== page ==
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The Evil of Banality: Republicans Speak on Iraq

May 9, 2007

A sure sign of the GOP desperation over Iraq is ever-increasing Republican propensity to rhetorically reduce the conflict to the realm of the normal. With casual analogies to American sports, business, shopping, and history, Republican leaders try to conflate the Iraq chaos and carnage with the commonplace and carefree. Theirs isn't the "banality of evil," but instead the evil of banality.
Consider the words of House Minority Leader John Boehner (R-OH), who just this week compared the debate over war funding and benchmarks for the Iraqi government with his own experience as a small business owner:

"I owned a small business. I have benchmarks every month, but if I didn't meet the benchmarks and if I missed the profit margin, I didn't shut down the business. I didn't yank the funds and close up the door."

While Boehner obviously confused the role of owner versus investor in his pathetic Iraq analogy, his House Republican allies offered Americans to metaphor of shopping to portray supposed progress on the ground in Baghdad. On April 4th, Republican Mike Pence comically described his visit to an Iraqi market, "It was just like any open-air market in Indiana in the summertime." Three day earlier, his GOP Senate colleague Lindsay Graham (R-SC) essentially compared the same experience to shopping at Wal Mart, declaring "I bought five rugs for five bucks."
If business and shopping comparison fail to assuage Americans about the state of the civil war in Iraq, Republican leaders are only too happy to offer sports analogies. During a surprise visit to Baghdad today, Vice President Cheney said of the work to be done in Iraq, "It's game time." (Of course, President Bush himself challenged the nascent Iraqi insurgency back in 2003, "bring 'em on.") And just last week, Rep. John Shimkus of Illinois and FoleyGate fame turned to baseball to explain why Congress needs to stay the course on funding stay the course:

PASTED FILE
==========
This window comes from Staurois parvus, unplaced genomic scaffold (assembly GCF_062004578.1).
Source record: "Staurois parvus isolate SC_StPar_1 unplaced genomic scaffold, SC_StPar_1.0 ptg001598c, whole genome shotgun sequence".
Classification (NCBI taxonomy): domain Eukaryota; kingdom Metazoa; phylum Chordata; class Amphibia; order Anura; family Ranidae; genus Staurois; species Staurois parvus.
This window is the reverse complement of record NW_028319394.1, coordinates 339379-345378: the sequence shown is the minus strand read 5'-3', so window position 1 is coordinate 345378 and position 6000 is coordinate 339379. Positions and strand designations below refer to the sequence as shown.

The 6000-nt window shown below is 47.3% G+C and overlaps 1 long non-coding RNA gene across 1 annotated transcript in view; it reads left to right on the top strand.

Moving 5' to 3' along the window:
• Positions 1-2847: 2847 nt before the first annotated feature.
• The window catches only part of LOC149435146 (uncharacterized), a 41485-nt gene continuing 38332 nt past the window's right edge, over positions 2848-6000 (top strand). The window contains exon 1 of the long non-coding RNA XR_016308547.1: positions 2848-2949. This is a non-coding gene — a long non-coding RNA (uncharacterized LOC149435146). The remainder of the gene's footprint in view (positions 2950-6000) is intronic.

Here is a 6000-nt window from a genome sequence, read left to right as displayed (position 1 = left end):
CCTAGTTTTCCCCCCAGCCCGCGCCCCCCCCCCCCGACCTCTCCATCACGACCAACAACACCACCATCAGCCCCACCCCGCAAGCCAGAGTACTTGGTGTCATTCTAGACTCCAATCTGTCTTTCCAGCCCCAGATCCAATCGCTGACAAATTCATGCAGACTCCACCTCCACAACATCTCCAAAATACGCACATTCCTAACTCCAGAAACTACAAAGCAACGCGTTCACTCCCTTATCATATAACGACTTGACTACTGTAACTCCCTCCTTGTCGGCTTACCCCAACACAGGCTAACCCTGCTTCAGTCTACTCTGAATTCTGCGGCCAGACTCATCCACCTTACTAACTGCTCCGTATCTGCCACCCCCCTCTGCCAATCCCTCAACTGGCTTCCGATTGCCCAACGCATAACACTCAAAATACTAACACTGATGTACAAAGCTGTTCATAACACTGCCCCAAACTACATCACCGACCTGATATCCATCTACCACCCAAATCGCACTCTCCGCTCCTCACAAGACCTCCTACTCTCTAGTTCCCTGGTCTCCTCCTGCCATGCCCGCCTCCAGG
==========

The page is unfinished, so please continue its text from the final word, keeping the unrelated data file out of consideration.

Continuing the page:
"Imagine my beloved St. Louis Cardinals are playing the much despised Chicago Cubs. The Cardinals are up by five finishing the top of the ninth. Is this a cause for celebration? Is this a cause for victory? No. Unbelievable as it may seem, the Cubbies score five runs in the bottom of the ninth to throw the games into extra innings. There the score remains until 1:00 AM five innings later. However at the top of the 15th, the Cardinals fail to field a batter. The entire team has left the stadium...Who wins? We know it's the team that stays on the field."

When in doubt, the GOP will resort to wildly inappropriate comparisons of Iraq to wars past. (For more on President Bush's feeble and insulting parallels to World War II, see here and here.) For Southern Republicans like Texan Ted Poe, thoughts naturally turn to heroes and symbols of the Confederacy. Sadly, with Nathan Bedford Forrest, Poe happened to choose as his exemplar of determination a Confederate terrorist and founder of the Ku Klux Klan:

"Congress needs to quit talking about supporting the troops and put money where our mouths seem to be. Nathan Bedford Forrest, successful Confederate general, said it best about winning and victory and the means to do so. He said, 'Git thar fustest with the mostest.'"

In 1963, Hannah Arendt introduced the term "banality of evil" in Eichmann in Jerusalam, her account of the trial of the Nazi Holocaust architect. Far from the image of an evil monster and madman, Arendt was struck by Eichmann's averageness and his seeming normality in the context of Hitler's Germany.
There is, of course, no Eichmann analogy here. Today's Republican leaders are not goose-stepping automatons calmly pursuing a goal of genocide. But in their desperation to rhetorically make commonplace and routine the horror and tragedy of the American fiasco in Iraq, they are pernicious. And banal.


Jon Perr
Jon Perr is a technology marketing consultant and product strategist who writes about American politics and public policy.

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